http://www.plctalk.net/qanda/showthread.php?t=11015

http://www.plctalk.net/qanda/showthread.php?t=22335
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Old October 31st, 2007, 05:57 PM   #13
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Ahem... Electro/Mechanical, thankyouverymuch!

I am an electronics technician and I have been in the electrical power industry for almost 18 years.

I got started in the USAF and I moved on into private industry and elsewhere. I won't bore you with the details, but I know my way around the electrical side... but I want/need to learn more.

That's why I am currently working on my BSEE here in Oklahoma... while working full time.

I am completely ignorant to PLC programming, but I'm sure I'll be able to pick it up over time. This web site looks like it's the place to get the help I need, and get pointed in the right direction.

Thanks for the links, Sensei.

Mark

Quote:
Originally Posted by rsdoran
Ahh grasshopper, you would not be the first mechanical person to have done this, take a look at these, it may explain many things before you even get started

http://www.plctalk.net/qanda/showthread.php?t=11015

http://www.plctalk.net/qanda/showthread.php?t=22335
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Old October 31st, 2007, 06:12 PM   #14
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Quote:
Originally Posted by SLC_Integrator
...Response of a temperature element is a function of how thick the thermowell is and its material of construction, not the type of element inside it.
Agreed. Thermocouples can be isolated, grounded, or exposed. Exposed has the fastest response. Grounded (bonded to the sheath) is next. The problem with exposed is obvious. Grounded can give you grief with noise. Isolated offers the best noise immunity, but has a slower response.
Quote:
Originally Posted by SLC_Integrator
Also I'm not sure what 'error' you are talking about with a thermocouple. A thermocouple is incapable of being 'out of calibration' in that it has a very simple temperature/mv correlation.
The charts are based on perfect purity alloys, etc. In actual practice, there is significant error. Add to that Cold Junction Compensation and lookup tables.

Quote from an FAQ at Omega Engineering:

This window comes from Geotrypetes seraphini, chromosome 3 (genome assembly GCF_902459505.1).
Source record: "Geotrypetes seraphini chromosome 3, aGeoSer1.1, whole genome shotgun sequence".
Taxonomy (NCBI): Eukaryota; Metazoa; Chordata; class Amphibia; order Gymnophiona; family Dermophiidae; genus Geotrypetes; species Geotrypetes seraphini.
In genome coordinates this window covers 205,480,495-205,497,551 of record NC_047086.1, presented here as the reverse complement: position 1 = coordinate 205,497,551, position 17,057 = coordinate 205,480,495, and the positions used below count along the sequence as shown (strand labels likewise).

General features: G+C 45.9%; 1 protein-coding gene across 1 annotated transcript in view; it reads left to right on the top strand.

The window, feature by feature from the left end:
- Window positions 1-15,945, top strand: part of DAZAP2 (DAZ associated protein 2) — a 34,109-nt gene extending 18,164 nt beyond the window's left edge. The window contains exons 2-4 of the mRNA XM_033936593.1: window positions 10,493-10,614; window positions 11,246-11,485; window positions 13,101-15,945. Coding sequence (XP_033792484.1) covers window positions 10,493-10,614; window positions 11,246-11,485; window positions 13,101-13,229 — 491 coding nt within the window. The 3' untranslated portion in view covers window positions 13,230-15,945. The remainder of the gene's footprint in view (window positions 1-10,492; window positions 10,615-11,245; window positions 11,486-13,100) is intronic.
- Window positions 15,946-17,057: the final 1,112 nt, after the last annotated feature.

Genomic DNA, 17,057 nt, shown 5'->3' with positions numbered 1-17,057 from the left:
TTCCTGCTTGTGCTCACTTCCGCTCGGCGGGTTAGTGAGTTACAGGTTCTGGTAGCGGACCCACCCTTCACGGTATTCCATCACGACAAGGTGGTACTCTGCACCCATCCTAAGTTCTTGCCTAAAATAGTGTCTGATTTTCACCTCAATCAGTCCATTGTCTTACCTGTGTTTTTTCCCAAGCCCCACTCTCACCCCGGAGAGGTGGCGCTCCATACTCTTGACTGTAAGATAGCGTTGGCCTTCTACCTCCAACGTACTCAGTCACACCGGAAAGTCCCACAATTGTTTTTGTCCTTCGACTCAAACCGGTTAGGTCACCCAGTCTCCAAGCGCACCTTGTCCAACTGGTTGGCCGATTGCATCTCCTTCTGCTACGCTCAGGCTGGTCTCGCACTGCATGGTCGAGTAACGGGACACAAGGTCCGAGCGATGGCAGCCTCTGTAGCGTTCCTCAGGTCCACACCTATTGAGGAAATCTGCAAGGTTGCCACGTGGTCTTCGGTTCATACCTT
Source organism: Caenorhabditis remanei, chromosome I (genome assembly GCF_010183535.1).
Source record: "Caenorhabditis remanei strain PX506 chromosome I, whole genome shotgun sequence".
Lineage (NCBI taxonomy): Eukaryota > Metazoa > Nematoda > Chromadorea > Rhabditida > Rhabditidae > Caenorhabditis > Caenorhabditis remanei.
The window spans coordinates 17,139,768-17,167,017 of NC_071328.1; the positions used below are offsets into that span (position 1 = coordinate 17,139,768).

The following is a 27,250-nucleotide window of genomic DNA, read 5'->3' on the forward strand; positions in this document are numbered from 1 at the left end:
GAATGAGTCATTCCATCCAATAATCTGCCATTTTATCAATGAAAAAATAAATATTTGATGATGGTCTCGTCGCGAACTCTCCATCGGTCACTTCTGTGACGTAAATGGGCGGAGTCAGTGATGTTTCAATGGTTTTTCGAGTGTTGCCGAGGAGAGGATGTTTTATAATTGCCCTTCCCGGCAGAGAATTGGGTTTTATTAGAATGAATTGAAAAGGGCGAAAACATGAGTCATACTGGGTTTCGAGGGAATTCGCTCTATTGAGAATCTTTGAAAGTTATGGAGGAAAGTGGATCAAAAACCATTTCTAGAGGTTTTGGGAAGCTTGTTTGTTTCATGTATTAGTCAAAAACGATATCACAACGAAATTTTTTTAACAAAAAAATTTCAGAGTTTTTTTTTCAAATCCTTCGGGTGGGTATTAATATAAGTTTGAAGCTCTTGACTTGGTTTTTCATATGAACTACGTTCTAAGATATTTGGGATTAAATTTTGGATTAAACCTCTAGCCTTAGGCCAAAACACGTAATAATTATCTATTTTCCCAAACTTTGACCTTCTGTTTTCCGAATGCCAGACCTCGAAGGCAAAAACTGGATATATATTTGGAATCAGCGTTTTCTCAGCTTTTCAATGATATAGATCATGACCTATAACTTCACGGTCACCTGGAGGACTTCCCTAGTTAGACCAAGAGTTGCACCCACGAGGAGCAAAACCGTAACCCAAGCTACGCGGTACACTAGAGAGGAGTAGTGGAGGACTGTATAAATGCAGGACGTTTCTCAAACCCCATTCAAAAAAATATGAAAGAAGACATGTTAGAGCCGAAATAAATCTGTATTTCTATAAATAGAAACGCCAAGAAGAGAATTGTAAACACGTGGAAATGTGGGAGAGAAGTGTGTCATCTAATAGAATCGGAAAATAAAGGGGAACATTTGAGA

THERMOCOUPLES generally can measure temperatures over wide temperature ranges, inexpensively, and are very rugged, but they are not as accurate or stable as RTD’s
and thermistors. RTD’s are stable and have a fairly wide temperature range, but are not as rugged and inexpensive as thermocouples.

Omega's website is a great resource for info regarding temperature.

Fasthotrod: T/C electronics will cost about $75.00 per point with AD - a good price. If you can't get Omega, Gordon or others to make you custom thermistors, then thermocouple is probably the best way to go. The error on T/C's in my experience has been up to 1 degree or so. It's always an offset, never linear. After everything's installed and at operating temp, take a reading and calculate the offset correction. I think there's a place to put this in the PLC. After that, you can expect .1C accuracy in your temp range.
If you need better than that, then stick with the thermistor.
I don't like RTD's in high vibration environments.




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Old October 31st, 2007, 07:28 PM   #15
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Quote:
Originally Posted by keithkyll


Fasthotrod: T/C electronics will cost about $75.00 per point with AD - a good price.


I'm sorry... I don't follow you.

Quote:
If you can't get Omega, Gordon or others to make you custom thermistors, then thermocouple is probably the best way to go. The error on T/C's in my experience has been up to 1 degree or so. It's always an offset, never linear. After everything's installed and at operating temp, take a reading and calculate the offset correction. I think there's a place to put this in the PLC. After that, you can expect .1C accuracy in your temp range.
If you need better than that, then stick with the thermistor.
I don't like RTD's in high vibration environments.
I see no reason for it to be more accurate than that... 1 degree would be fine by me. 0.1 would be better obviously, but I don't know if the legacy system have that kind of resolution or not. It's simply for remote monitoring, so 1 degree (or less) is acceptable.

In that case, I could do one of a couple of things:

Buy the raw thermocouples and add a thermocouple expansion card to the PLC for the input, and scale the output from the PLC to the legacy unit.

OR

Buy a 'pre-manufactured' device that I can just attach to the engine. (I have used units from Wilkerson Instrument Company with JMS thermocouples in the past... TW304's with 1J1BKU's if I remember correctly.)

If I grab the temperature data from the E/G via MODBUS, I can eliminate the need for the sensing units all together. All I will need to do is grab the data via MODBUS and then output that data from the PLC (0-5 VDC) to the legacy unit. (Unless I get stuck making that existing amplifier card work.)

So do you guys have a lot of experience using the AD DL06? Is it a good unit?

Thanks guys! I really appreciate your help!

Mark